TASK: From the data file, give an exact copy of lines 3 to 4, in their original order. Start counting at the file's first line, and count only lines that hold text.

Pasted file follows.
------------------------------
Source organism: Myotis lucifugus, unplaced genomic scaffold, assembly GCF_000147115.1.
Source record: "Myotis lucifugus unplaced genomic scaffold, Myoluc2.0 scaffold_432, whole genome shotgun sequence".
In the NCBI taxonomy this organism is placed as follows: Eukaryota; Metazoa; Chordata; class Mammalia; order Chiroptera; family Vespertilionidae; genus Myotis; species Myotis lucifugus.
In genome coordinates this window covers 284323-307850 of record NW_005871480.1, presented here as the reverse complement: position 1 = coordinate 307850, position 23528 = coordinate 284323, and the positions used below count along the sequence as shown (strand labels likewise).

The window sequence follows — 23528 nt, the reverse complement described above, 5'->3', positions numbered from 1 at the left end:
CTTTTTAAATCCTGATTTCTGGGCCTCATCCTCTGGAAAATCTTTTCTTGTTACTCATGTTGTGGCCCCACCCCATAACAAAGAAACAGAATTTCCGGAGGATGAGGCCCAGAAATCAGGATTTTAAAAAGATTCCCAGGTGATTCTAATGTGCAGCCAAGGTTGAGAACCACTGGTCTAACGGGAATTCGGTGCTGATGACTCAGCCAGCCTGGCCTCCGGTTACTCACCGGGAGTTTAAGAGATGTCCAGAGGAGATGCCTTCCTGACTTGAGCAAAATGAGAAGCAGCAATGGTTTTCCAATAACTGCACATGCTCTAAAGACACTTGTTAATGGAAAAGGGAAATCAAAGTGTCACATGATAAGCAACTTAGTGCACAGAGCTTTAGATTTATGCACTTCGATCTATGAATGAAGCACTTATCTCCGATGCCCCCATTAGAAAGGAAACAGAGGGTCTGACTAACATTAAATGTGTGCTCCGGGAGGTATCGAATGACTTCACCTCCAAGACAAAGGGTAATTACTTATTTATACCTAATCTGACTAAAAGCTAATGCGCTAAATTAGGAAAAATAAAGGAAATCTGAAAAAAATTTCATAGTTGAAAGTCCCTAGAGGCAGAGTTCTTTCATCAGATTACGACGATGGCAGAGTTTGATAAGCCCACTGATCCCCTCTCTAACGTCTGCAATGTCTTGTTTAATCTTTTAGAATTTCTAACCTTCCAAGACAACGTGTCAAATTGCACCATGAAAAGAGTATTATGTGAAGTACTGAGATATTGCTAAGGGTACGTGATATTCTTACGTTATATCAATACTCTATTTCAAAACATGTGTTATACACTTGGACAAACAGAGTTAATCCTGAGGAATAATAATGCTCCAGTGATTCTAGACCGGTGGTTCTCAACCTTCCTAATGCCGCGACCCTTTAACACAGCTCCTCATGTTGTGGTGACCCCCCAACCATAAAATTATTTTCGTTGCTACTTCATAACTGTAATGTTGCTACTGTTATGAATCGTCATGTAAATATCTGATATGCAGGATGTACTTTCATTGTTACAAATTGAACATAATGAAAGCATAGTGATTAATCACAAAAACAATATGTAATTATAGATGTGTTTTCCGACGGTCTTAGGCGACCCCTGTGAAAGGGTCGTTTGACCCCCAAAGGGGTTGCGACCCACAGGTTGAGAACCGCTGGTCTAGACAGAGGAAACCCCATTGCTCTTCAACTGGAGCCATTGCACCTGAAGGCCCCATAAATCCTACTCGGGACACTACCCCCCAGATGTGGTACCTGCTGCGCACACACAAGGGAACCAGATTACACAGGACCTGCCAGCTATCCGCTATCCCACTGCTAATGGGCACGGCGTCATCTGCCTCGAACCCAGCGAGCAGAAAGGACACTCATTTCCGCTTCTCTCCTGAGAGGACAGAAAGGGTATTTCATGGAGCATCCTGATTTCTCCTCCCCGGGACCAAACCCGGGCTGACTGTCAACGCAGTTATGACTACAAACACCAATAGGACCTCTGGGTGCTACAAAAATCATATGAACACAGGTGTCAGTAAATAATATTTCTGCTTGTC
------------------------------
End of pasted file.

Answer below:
In the NCBI taxonomy this organism is placed as follows: Eukaryota; Metazoa; Chordata; class Mammalia; order Chiroptera; family Vespertilionidae; genus Myotis; species Myotis lucifugus.
In genome coordinates this window covers 284323-307850 of record NW_005871480.1, presented here as the reverse complement: position 1 = coordinate 307850, position 23528 = coordinate 284323, and the positions used below count along the sequence as shown (strand labels likewise).